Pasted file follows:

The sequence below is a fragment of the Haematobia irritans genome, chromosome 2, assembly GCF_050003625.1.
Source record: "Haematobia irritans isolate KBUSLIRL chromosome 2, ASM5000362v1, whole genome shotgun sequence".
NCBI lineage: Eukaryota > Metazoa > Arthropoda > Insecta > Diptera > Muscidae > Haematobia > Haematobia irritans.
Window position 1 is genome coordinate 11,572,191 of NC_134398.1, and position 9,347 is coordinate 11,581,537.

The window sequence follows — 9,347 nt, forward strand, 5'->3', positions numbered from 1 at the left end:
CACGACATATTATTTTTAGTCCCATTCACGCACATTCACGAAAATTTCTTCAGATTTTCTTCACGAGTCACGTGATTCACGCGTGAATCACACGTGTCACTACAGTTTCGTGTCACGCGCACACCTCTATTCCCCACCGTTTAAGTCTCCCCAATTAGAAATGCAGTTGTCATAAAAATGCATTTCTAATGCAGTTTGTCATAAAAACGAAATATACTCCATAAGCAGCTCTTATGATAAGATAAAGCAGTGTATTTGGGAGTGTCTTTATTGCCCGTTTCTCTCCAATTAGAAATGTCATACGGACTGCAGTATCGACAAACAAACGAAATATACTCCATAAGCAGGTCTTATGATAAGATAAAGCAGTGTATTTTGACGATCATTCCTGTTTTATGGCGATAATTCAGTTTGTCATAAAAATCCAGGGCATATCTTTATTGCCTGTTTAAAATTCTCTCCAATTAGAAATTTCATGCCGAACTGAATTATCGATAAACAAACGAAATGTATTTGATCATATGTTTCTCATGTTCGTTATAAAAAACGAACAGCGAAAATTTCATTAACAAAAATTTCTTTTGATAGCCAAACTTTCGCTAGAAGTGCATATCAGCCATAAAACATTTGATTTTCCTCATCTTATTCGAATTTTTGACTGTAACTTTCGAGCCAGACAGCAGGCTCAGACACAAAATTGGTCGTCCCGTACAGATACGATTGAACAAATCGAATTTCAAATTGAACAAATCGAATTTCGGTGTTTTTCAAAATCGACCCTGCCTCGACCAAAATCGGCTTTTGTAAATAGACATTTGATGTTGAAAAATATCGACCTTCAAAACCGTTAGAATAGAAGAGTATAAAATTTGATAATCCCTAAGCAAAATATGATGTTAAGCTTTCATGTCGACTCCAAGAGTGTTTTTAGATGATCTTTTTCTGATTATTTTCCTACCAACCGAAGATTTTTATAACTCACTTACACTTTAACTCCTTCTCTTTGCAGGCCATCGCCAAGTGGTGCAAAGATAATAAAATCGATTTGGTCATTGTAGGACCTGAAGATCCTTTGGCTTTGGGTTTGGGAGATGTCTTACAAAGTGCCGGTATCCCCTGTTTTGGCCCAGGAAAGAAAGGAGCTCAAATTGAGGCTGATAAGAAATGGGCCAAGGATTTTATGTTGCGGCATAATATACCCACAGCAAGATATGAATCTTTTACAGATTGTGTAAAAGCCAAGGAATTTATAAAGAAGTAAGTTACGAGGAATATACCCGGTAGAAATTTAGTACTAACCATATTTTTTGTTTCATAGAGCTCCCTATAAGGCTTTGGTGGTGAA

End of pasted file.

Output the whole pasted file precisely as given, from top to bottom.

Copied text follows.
The sequence below is a fragment of the Haematobia irritans genome, chromosome 2, assembly GCF_050003625.1.
Source record: "Haematobia irritans isolate KBUSLIRL chromosome 2, ASM5000362v1, whole genome shotgun sequence".
NCBI lineage: Eukaryota > Metazoa > Arthropoda > Insecta > Diptera > Muscidae > Haematobia > Haematobia irritans.
Window position 1 is genome coordinate 11,572,191 of NC_134398.1, and position 9,347 is coordinate 11,581,537.

The window sequence follows — 9,347 nt, forward strand, 5'->3', positions numbered from 1 at the left end:
CACGACATATTATTTTTAGTCCCATTCACGCACATTCACGAAAATTTCTTCAGATTTTCTTCACGAGTCACGTGATTCACGCGTGAATCACACGTGTCACTACAGTTTCGTGTCACGCGCACACCTCTATTCCCCACCGTTTAAGTCTCCCCAATTAGAAATGCAGTTGTCATAAAAATGCATTTCTAATGCAGTTTGTCATAAAAACGAAATATACTCCATAAGCAGCTCTTATGATAAGATAAAGCAGTGTATTTGGGAGTGTCTTTATTGCCCGTTTCTCTCCAATTAGAAATGTCATACGGACTGCAGTATCGACAAACAAACGAAATATACTCCATAAGCAGGTCTTATGATAAGATAAAGCAGTGTATTTTGACGATCATTCCTGTTTTATGGCGATAATTCAGTTTGTCATAAAAATCCAGGGCATATCTTTATTGCCTGTTTAAAATTCTCTCCAATTAGAAATTTCATGCCGAACTGAATTATCGATAAACAAACGAAATGTATTTGATCATATGTTTCTCATGTTCGTTATAAAAAACGAACAGCGAAAATTTCATTAACAAAAATTTCTTTTGATAGCCAAACTTTCGCTAGAAGTGCATATCAGCCATAAAACATTTGATTTTCCTCATCTTATTCGAATTTTTGACTGTAACTTTCGAGCCAGACAGCAGGCTCAGACACAAAATTGGTCGTCCCGTACAGATACGATTGAACAAATCGAATTTCAAATTGAACAAATCGAATTTCGGTGTTTTTCAAAATCGACCCTGCCTCGACCAAAATCGGCTTTTGTAAATAGACATTTGATGTTGAAAAATATCGACCTTCAAAACCGTTAGAATAGAAGAGTATAAAATTTGATAATCCCTAAGCAAAATATGATGTTAAGCTTTCATGTCGACTCCAAGAGTGTTTTTAGATGATCTTTTTCTGATTATTTTCCTACCAACCGAAGATTTTTATAACTCACTTACACTTTAACTCCTTCTCTTTGCAGGCCATCGCCAAGTGGTGCAAAGATAATAAAATCGATTTGGTCATTGTAGGACCTGAAGATCCTTTGGCTTTGGGTTTGGGAGATGTCTTACAAAGTGCCGGTATCCCCTGTTTTGGCCCAGGAAAGAAAGGAGCTCAAATTGAGGCTGATAAGAAATGGGCCAAGGATTTTATGTTGCGGCATAATATACCCACAGCAAGATATGAATCTTTTACAGATTGTGTAAAAGCCAAGGAATTTATAAAGAAGTAAGTTACGAGGAATATACCCGGTAGAAATTTAGTACTAACCATATTTTTTGTTTCATAGAGCTCCCTATAAGGCTTTGGTGGTGAA